Though the circuit court granted an administrative stay, a judge in the U.S. District Court for the District of Columbia has denied a motion by the Department of Justice to stay a Nov. 25 ruling that held that McGahn does not have absolute testimonial immunity and must comply with a congressional subpoena for his testimony. The denial of the stay can be found here and below.
Latest in Presidential immunity
A judge in the United States District Court for the District of Columbia ruled that the President's former White House Counsel Don McGahn must testify before impeachment investigators pursuant to a subpoena issued by the House Judiciary Committee. McGahn served as Trump's White House counsel from inauguration until October 2018. McGahn can appeal the ruling and request a stay pending appeal. The ruling can be found here and below.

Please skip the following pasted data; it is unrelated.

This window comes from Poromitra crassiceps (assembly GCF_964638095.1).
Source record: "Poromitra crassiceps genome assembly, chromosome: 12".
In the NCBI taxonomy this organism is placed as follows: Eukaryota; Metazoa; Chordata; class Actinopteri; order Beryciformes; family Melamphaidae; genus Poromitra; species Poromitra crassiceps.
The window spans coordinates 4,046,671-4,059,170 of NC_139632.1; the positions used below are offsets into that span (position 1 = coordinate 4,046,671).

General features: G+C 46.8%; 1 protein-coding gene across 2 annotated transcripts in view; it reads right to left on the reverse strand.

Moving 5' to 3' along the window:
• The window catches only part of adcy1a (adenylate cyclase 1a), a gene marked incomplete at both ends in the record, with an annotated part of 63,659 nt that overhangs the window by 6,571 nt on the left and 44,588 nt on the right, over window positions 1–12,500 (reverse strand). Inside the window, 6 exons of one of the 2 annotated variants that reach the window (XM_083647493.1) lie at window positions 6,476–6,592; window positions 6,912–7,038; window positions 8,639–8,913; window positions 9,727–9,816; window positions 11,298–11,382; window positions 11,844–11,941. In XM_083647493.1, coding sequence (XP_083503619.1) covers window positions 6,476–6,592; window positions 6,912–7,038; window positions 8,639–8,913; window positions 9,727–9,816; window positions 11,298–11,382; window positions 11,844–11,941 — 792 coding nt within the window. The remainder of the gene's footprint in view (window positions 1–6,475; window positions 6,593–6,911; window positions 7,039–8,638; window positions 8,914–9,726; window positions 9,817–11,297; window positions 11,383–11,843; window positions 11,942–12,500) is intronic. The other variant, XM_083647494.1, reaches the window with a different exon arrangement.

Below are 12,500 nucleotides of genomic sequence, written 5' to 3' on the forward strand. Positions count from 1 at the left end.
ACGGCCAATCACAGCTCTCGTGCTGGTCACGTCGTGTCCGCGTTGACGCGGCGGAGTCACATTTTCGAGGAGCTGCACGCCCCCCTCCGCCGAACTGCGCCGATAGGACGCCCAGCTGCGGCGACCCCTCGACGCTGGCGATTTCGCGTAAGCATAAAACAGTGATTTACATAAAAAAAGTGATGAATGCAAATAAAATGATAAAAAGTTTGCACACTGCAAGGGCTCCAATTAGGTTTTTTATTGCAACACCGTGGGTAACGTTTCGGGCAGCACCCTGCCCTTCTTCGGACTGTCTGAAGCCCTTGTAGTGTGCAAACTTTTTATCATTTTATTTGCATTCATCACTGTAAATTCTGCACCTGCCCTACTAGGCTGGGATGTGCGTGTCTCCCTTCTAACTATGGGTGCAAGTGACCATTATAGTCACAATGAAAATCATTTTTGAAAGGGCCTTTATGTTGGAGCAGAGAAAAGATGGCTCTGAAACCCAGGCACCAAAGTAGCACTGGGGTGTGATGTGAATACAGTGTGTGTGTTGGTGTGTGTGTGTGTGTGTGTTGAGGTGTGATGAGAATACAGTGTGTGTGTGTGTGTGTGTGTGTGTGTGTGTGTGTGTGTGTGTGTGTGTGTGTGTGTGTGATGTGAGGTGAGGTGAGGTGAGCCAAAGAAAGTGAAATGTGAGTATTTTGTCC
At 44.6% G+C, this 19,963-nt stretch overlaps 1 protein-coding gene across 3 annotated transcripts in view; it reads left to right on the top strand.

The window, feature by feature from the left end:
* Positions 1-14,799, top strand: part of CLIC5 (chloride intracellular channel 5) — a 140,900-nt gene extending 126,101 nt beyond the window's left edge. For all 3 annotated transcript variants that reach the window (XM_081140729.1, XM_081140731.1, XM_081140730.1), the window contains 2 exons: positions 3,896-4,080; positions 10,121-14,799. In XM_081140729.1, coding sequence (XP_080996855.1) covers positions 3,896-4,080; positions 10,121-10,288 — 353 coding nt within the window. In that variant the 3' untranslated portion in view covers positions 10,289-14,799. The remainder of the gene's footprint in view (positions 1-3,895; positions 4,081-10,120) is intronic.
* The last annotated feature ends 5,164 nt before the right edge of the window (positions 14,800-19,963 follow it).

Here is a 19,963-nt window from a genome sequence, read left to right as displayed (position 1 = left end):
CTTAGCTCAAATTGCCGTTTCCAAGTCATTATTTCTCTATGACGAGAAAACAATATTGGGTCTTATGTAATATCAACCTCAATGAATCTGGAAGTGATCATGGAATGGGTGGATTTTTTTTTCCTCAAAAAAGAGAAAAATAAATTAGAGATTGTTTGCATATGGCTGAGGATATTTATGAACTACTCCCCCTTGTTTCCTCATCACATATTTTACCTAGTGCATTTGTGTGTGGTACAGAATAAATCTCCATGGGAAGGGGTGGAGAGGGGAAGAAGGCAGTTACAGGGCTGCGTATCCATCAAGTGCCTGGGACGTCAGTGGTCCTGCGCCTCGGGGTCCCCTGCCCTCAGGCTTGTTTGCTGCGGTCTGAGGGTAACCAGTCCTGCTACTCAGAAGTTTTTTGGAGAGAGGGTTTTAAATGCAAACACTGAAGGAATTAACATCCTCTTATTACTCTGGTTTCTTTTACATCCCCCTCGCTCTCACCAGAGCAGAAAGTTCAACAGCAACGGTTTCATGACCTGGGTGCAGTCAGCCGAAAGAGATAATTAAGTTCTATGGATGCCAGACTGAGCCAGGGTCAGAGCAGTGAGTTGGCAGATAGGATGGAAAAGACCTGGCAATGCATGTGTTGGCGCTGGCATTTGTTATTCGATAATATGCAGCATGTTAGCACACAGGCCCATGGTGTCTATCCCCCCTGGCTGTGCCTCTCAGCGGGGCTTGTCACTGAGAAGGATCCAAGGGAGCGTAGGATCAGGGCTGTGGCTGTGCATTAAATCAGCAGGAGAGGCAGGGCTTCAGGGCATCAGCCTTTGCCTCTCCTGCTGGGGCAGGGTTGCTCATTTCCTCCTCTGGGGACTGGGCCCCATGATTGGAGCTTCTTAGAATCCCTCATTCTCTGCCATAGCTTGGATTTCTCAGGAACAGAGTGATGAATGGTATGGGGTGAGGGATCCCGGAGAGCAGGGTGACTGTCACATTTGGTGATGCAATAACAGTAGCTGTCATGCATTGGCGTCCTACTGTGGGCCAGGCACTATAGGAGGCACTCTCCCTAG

The press reports that the White House has suffered from “mass hysteria” over the Special Counsel investigation and the president’s responses to it. Our most senior government officials, including our vice president, are hiring lawyers.
It’s time to think hard about Nixon v. Fitzgerald.
Fitzgerald isn’t really part of the national security law canon; it’s a 1982 Supreme Court decision that is often cited for the proposition that the President has “absolute immunity” (meaning he cannot be sued in his personal capacity) for any acts he undertakes while he is President.
We’re about to experience a flood of litigation testing what the case really means.
Last night, at a rally in Harrisburg, Pennsylvania convened to celebrate the hundredth day of his presidency, Trump was interrupted by protesters. In response, he declared, “Get him out of here”—and the protester in question was ejected.
This incident is notable for exactly one reason: President Donald Trump is currently being sued in federal court for incitement over events at a campaign rally in March 2016 in which he did literally the same thing—that is, spoke almost verbatim the same words.